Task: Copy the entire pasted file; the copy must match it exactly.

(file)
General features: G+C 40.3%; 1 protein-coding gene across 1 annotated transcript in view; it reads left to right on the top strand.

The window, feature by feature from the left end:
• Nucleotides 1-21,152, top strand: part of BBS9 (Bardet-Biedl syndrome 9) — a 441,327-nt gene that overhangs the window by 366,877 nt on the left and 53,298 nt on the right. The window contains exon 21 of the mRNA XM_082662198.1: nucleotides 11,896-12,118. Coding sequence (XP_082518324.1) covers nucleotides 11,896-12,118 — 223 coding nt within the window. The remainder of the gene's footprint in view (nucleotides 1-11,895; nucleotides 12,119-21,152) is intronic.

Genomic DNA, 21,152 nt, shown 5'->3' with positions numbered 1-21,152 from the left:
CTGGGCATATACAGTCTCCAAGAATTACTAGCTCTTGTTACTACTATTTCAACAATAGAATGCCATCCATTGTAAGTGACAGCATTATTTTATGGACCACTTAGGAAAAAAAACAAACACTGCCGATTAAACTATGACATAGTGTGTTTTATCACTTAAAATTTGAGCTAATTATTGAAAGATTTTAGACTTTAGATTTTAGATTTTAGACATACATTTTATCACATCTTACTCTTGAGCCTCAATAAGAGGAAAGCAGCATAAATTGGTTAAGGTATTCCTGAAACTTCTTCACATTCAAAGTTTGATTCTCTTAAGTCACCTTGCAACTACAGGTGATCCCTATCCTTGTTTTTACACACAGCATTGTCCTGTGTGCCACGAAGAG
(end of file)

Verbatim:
General features: G+C 40.3%; 1 protein-coding gene across 1 annotated transcript in view; it reads left to right on the top strand.

The window, feature by feature from the left end:
• Nucleotides 1-21,152, top strand: part of BBS9 (Bardet-Biedl syndrome 9) — a 441,327-nt gene that overhangs the window by 366,877 nt on the left and 53,298 nt on the right. The window contains exon 21 of the mRNA XM_082662198.1: nucleotides 11,896-12,118. Coding sequence (XP_082518324.1) covers nucleotides 11,896-12,118 — 223 coding nt within the window. The remainder of the gene's footprint in view (nucleotides 1-11,895; nucleotides 12,119-21,152) is intronic.

Genomic DNA, 21,152 nt, shown 5'->3' with positions numbered 1-21,152 from the left:
CTGGGCATATACAGTCTCCAAGAATTACTAGCTCTTGTTACTACTATTTCAACAATAGAATGCCATCCATTGTAAGTGACAGCATTATTTTATGGACCACTTAGGAAAAAAAACAAACACTGCCGATTAAACTATGACATAGTGTGTTTTATCACTTAAAATTTGAGCTAATTATTGAAAGATTTTAGACTTTAGATTTTAGATTTTAGACATACATTTTATCACATCTTACTCTTGAGCCTCAATAAGAGGAAAGCAGCATAAATTGGTTAAGGTATTCCTGAAACTTCTTCACATTCAAAGTTTGATTCTCTTAAGTCACCTTGCAACTACAGGTGATCCCTATCCTTGTTTTTACACACAGCATTGTCCTGTGTGCCACGAAGAG